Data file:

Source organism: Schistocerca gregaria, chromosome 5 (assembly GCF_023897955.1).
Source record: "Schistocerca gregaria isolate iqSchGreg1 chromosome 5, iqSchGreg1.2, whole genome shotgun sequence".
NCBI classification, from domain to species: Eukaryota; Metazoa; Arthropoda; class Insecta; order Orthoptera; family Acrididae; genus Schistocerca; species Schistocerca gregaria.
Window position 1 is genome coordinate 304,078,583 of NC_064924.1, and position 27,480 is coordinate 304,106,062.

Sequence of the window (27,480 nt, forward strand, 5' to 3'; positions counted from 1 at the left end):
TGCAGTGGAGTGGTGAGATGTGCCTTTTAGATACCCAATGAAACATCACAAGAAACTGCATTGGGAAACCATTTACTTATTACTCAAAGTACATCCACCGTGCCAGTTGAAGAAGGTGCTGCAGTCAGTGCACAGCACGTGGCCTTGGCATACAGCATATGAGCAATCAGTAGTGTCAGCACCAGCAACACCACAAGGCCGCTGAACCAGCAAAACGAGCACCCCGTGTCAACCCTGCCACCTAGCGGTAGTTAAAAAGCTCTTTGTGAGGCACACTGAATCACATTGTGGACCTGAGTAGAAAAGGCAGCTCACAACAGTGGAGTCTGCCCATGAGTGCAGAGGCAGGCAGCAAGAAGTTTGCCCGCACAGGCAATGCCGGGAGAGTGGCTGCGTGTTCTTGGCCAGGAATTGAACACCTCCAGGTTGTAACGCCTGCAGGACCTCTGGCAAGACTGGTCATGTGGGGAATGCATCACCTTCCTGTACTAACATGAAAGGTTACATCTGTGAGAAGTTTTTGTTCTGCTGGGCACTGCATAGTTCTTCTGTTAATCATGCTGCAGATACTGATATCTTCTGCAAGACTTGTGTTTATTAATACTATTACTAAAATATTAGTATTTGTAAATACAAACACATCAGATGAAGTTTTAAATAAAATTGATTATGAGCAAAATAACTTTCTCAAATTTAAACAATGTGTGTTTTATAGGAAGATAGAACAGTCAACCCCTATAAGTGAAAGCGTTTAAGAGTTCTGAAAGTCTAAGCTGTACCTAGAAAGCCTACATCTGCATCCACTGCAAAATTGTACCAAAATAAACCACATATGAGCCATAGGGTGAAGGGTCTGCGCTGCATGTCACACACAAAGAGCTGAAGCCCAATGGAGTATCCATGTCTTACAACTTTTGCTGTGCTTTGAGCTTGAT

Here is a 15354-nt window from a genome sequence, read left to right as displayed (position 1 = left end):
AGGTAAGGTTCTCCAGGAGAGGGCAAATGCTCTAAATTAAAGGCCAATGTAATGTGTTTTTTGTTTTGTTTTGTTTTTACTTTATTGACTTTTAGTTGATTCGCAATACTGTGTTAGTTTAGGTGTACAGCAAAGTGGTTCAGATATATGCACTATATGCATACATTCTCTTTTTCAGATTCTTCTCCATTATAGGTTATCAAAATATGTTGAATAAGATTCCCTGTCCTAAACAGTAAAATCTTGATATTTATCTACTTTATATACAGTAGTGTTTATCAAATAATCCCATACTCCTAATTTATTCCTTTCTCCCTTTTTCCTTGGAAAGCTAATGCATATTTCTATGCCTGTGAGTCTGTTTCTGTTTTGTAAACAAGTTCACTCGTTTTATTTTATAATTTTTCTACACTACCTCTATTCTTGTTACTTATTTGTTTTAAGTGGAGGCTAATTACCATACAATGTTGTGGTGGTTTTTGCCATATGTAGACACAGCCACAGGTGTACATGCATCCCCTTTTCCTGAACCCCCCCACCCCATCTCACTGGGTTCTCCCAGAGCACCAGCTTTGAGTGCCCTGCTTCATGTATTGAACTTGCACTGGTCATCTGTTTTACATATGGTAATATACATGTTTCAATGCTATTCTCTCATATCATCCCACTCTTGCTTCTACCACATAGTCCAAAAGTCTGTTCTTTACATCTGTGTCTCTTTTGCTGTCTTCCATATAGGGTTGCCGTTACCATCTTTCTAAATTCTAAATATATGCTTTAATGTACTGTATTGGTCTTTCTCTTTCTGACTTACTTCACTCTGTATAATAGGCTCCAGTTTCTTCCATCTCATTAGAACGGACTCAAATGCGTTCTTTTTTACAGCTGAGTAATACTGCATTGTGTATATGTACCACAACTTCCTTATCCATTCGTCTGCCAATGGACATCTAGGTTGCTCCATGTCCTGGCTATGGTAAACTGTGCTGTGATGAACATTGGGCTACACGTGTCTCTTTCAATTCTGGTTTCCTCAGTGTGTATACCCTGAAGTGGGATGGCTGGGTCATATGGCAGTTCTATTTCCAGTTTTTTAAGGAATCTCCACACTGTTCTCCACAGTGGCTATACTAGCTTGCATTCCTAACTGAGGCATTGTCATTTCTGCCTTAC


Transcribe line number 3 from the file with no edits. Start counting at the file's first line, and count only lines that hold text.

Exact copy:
NCBI classification, from domain to species: Eukaryota; Metazoa; Arthropoda; class Insecta; order Orthoptera; family Acrididae; genus Schistocerca; species Schistocerca gregaria.